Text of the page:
>>in the SIG. Perhaps I haven't been as clear as I could have been --

>>we're now starting to see money coming in that CAN support projects

>>like this AND pay people. Why splinter the group right now into two

>>separate groups when we've finally JUST evolved into a more

>>independent group?

>>

>>Also, we really only have two CEO/COOs attention right now so I

>>think we may be jumping the gun a bit here. :) And at this point

>>it's end user reports and reactions that is the ONLY thing that is

>>getting them into the accessibility group. So I guess I see the

>>support of those in positions of power for something that is

>>pro-active as a "not-quote-ready-for-prime-time" idea. I mean,

>>yeah, we see that it makes sense for companies to go this route but

>>then every time we present the idea of doing things BEFORE it

>>becomes a "panic reaction" (like in the WoW case) we hear "yeah,

>>but that's going to cost money..." The complaints and talk of REAL

>>lawsuits from individual players (not the SIG) is what's making

>>people start to jump.

>>

>>The UML issue is a whole other thing -- so far the big three

>>console companies don't even have anything that's universal and I

>>don't yet see them giving on that (if ever).

>>

>>I'm not saying that a consortium/group/whatever is a totally bad

>>idea -- not at all. It's just a question of -- is this really the

>>right time to go down that route independent from the SIG when

>>we've just started getting *some* financial support and *some*

>>interest from higher ups. We still don't have companies knocking

>>down our door but we are now a group that is much more independent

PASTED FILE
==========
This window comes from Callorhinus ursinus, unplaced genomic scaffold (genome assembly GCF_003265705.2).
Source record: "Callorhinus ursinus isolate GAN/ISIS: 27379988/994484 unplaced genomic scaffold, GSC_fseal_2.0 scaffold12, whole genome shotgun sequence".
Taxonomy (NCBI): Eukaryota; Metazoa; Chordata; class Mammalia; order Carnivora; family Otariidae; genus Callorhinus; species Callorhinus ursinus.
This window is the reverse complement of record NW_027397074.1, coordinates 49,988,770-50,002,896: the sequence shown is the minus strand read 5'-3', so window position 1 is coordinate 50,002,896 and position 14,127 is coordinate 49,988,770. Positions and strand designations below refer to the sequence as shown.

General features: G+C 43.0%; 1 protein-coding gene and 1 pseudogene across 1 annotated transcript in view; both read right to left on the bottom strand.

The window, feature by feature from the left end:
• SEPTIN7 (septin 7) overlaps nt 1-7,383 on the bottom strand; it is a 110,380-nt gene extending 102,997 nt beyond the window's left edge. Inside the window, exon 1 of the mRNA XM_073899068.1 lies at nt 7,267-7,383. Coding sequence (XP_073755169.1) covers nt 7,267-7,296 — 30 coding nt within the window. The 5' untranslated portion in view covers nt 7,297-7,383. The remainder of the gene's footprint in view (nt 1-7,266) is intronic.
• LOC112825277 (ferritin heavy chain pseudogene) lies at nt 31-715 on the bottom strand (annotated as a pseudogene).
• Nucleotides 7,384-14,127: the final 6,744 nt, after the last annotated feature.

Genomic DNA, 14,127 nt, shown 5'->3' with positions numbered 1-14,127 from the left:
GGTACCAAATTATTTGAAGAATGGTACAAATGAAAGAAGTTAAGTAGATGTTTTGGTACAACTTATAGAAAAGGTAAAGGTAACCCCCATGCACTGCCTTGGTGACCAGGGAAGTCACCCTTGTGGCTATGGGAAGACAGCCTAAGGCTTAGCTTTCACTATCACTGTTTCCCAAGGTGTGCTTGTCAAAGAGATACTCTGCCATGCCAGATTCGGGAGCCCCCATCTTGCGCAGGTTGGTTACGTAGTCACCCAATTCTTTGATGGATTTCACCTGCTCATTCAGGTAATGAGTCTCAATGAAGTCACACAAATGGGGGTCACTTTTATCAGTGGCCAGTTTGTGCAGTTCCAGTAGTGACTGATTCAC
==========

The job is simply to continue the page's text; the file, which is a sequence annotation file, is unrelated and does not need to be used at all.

>>than it's ever been. I guess I'm thinking that we may shoot

>>ourselves in the foot by spinning off something else. And I also am

>>not sure how a new group would have a whole bunch of money from the

>>start?

>>

>>At the end of the day -- we're still a group that's about 10 people

>>strong, with only about 4-5 people at the best of times active at

>>any one time. So we have to keep that reality in mind. I guess I'm

>>not quite sure where the bandwidth is going to come from?

>>

>>Just some thoughts...

>>

>>Michelle

>>

>>>Hello again,

>>>

>>>just adding a couple of things:

>>>

>>>On 14 feb 2008, at 09.36, Thomas Westin wrote:

>>>

>>>>With games we are not just dealing with access standards...we

>>>>also need to ensure that what is accessible is also "fun."

>>>Just to make clear what I meant so you don't get me wrong: I'm

>>>certain you didn't mean that the game industry are unaware of the

>>>fun factor, but rather that implementing accessibility takes

>>>greater care about not spoiling the content of the game, i.e

>>>making it too easy etc. However, that's just part of the

>>>challenge, and why we need a financially strong organisation too,

>>>which the SIG is not.

>>>

>>>>We're also talking about vastly different architecture that

>>>>companies adopt -- there is no "common language" that all games

>>>>use (unlike HTML, etc)

>>>Yes I agree, but my efforts with the GAIM is addressing exactly

>>>this problem through UML. UML is a common denominator where you

>>>can design and code visually and then generate solutions for

>>>different languages and architectures. I know, it takes a _lot_ of

>>>work to make this work completely automagically, cross-platforms

>>>etc, perhaps it never will, but I think it can help a lot in this

>>>process.

>>>

>>>/Thomas

>>>

>>>

>>>On 14 feb 2008, at 09.36, Thomas Westin wrote:

>>>

>>>>Hi,

>>>>

>>>>yes the rich and famous comment was just me dreaming :)

>>>>

>>>>But I don't quite follow about the rest. I'm certain Blizzard and

>>>>others are well aware of the importance of fun? And having a

>>>>consortium is not stopping us from involving end-users. When I

>>>>made the comparison with W3C I didn't intend us to copy their

>>>>organisation, just referred to it as a concept for industry

>>>>collaboration.

>>>>

>>>>Regarding accessibility and film theatres: I agree but games are

>>>>of course different; you have "serious games" but not "serious

>>>>film theatres", or maybe I have missed something :) - the term

>>>>"serious" is a problem of it's own though but we have to live

>>>>with it now :)

>>>>- as we have discussed many times, non-entertainment applications

>>>>of games demands accessibility

>>>>

>>>>It's great that CEOs listen to the end-users this way and

>>>>respond, but still it's better if it is done pro-actively, so the

>>>>end users don't have to tell them, I think we all can agree on

>>>>that.

>>>>

>>>>-So why not take the chance now that we have the attention from